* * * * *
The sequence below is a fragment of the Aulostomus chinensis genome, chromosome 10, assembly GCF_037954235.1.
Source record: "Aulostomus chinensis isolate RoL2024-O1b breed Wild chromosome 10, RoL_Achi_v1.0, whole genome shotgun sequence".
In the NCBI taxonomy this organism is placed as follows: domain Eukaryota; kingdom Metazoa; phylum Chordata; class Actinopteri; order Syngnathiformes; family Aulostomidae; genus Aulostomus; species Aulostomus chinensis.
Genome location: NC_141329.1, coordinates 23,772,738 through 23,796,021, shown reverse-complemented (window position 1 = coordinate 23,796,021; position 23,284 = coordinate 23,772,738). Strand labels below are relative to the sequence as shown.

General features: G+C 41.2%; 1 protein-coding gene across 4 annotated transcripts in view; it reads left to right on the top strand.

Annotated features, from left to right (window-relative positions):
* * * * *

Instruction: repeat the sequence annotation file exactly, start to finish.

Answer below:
The sequence below is a fragment of the Aulostomus chinensis genome, chromosome 10, assembly GCF_037954235.1.
Source record: "Aulostomus chinensis isolate RoL2024-O1b breed Wild chromosome 10, RoL_Achi_v1.0, whole genome shotgun sequence".
In the NCBI taxonomy this organism is placed as follows: domain Eukaryota; kingdom Metazoa; phylum Chordata; class Actinopteri; order Syngnathiformes; family Aulostomidae; genus Aulostomus; species Aulostomus chinensis.
Genome location: NC_141329.1, coordinates 23,772,738 through 23,796,021, shown reverse-complemented (window position 1 = coordinate 23,796,021; position 23,284 = coordinate 23,772,738). Strand labels below are relative to the sequence as shown.

General features: G+C 41.2%; 1 protein-coding gene across 4 annotated transcripts in view; it reads left to right on the top strand.

Annotated features, from left to right (window-relative positions):